In a revitalized but increasingly skeptical marketplace, consumers are demanding that brands prioritize togetherness in what they say and do, or they will take their business elsewhere, according to a new research report from comms giant FleishmanHillard about companies’ role in fostering social cohesion.
The newly released report, The Togetherness Economy, conducted in partnership with Harvard Medical School professor of psychiatry Robert J. Waldinger and futurologist Martin Raymond, reveals that 61 percent of consumers in both the U.S. and U.K. feel brands play an important role in fostering social cohesion. Seventy percent said they are more likely to buy a product if the brand that produces it promoted togetherness.
Currently, however, brands are not meeting the expectations set by western consumers. Forty-five percent felt that the way brands market themselves actively contributes to social division. Similarly, 58 percent felt that brands play on stereotypes in their communications in order to be humorous or appeal to a certain section of society. The fashion, healthcare and beauty sectors were judged to be the three industries that contribute most to division.
“In this attention economy era, we have become obsessed with getting people to notice us and with evoking a reaction,” said Lauren Winter, global managing director of consumer culture, FleishmanHillard, in a news release. “This has contributed to unsavory developments including culture wars and divisive headlines, and a prioritization of arbitrary outputs that divide over meaningful outcomes that connect. This study from our Culture Unit does not just paint the stark reality that brands and communications practitioners face, though. It also shows them how to adapt to—and thrive in—it.”
FleishmanHillard worked with Waldinger to come up with a framework for togetherness to help brands better foster social cohesion. Calling on his experience as the director of the world’s longest-running study of adult life ever done, he devised six questions for companies to ask themselves to prioritize togetherness. The questions—or Togetherness Traits—are explained in the report.
“It has been both rewarding and intellectually stimulating to work with FleishmanHillard’s Culture Unit on this important and timely report,” Waldinger said. “As we reveal in the report, corporate marketing and communications are incredibly powerful shapers of our expectations about what is normal and how we should interact with one another. I hope that these Togetherness Traits will help companies across the world put that power to good use and help create a more cohesive world—together.”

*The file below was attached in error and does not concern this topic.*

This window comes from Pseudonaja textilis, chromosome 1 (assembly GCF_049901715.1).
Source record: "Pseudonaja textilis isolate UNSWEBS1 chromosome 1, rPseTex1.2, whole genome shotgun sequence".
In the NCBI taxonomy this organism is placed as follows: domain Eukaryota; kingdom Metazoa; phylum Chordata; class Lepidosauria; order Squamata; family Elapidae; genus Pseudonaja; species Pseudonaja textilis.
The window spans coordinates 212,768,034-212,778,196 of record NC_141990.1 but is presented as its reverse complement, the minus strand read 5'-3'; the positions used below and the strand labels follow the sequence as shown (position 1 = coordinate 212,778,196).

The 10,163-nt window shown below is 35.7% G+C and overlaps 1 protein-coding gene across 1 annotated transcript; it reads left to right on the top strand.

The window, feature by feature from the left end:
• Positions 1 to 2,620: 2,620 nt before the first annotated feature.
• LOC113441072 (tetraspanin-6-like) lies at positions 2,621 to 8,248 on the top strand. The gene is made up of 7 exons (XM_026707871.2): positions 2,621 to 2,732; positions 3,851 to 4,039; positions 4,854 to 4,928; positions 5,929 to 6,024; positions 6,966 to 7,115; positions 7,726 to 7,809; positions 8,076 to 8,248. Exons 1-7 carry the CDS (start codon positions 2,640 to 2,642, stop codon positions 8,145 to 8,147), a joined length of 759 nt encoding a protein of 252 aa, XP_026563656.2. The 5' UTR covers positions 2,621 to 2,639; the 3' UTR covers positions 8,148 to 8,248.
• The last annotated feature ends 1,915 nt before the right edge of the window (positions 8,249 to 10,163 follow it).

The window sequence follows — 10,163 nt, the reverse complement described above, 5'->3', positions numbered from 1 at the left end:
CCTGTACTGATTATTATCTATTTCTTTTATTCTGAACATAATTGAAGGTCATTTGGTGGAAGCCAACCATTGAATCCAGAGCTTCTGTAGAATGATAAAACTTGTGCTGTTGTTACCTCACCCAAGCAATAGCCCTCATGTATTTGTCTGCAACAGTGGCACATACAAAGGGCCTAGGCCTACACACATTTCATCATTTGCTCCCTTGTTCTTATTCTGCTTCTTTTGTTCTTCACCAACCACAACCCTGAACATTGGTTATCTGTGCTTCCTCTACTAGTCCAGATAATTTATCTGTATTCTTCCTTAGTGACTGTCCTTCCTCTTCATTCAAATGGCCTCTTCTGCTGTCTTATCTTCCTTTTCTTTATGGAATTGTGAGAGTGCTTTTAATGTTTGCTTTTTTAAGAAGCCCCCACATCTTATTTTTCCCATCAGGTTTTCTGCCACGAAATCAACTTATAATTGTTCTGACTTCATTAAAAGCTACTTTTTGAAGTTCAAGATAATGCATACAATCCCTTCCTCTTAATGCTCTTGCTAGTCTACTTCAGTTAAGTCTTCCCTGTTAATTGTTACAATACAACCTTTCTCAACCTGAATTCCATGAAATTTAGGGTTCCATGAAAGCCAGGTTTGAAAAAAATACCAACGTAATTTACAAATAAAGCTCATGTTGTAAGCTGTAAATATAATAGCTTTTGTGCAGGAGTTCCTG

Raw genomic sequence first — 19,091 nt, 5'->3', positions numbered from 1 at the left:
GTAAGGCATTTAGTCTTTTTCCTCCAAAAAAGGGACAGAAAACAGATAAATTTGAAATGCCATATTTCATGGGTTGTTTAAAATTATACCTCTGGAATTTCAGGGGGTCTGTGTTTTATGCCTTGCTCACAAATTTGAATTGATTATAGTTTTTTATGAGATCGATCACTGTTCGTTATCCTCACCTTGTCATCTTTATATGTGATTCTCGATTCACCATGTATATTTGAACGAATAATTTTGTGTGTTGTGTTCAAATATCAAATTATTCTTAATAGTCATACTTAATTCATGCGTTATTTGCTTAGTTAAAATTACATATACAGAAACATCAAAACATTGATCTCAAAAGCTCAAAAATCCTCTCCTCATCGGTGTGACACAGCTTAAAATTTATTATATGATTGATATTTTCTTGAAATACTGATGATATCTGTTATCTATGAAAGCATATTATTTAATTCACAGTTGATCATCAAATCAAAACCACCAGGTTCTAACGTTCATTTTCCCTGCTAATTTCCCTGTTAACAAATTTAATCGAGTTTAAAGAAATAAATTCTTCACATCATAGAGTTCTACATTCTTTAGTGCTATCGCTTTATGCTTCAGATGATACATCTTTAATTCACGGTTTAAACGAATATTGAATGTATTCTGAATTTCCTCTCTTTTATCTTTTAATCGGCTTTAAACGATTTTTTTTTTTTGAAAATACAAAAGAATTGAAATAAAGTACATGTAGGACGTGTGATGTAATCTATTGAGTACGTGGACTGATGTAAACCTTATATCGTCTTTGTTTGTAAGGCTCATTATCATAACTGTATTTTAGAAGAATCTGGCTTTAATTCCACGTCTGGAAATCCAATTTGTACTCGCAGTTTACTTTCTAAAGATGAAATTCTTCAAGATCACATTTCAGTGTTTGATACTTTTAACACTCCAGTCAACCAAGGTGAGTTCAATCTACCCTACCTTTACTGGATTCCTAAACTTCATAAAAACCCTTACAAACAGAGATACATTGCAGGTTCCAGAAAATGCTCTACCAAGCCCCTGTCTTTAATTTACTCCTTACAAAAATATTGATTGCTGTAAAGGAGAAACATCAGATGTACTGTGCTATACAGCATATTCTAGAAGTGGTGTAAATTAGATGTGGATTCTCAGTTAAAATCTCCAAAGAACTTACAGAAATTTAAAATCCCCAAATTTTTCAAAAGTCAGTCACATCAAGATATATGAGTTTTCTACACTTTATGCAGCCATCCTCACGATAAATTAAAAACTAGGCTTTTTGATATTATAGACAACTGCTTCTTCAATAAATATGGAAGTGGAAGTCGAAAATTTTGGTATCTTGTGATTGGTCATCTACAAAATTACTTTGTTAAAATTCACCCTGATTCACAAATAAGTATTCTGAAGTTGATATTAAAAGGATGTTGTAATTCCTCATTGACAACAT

The report ends with a chapter written by Raymond, the co-founder of the Future Laboratory, one of the world’s most renowned futures consultancies. Raymond argues that demographic data suggests we are on the brink of a new age of cohesion, thanks to future generations’ enthusiastic adoption of what he calls the ‘Five Cs’: collaboration, community, conviviality, co-operation and conscientiousness. The collective embodiment of these five Cs will create more cohesive societies that will be less forgiving toward companies that aren’t reflective of these values themselves. Raymond coins the concept of the ‘Community Company’ as the answer to this change—a company that is willing to embed itself into the fabric of the communities that it expects to prosper.
The report was developed by FleishmanHillard’s Culture Unit, a global team of macro culture strategists that enable brands to be brave and take action while being thoughtful of the cause they are communicating. The report comes in the wake of the Unit’s industry-first partnerships with the inclusive talent agency Zebedee, and the United Nations’ Unstereotype Alliance.
The research for “The Togetherness Economy” was conducted by TRUE Global Intelligence, the agency’s in-house research practice. Research for the report included a survey of 2,000 adults at least 18 years of age across the U.S. and U.K. (1,000 per country). Respondents were made up of nationally representative samples based on gender, age, region and ethnicity. The survey consisted of eight questions that were answered online by respondents between March 30 and April 7.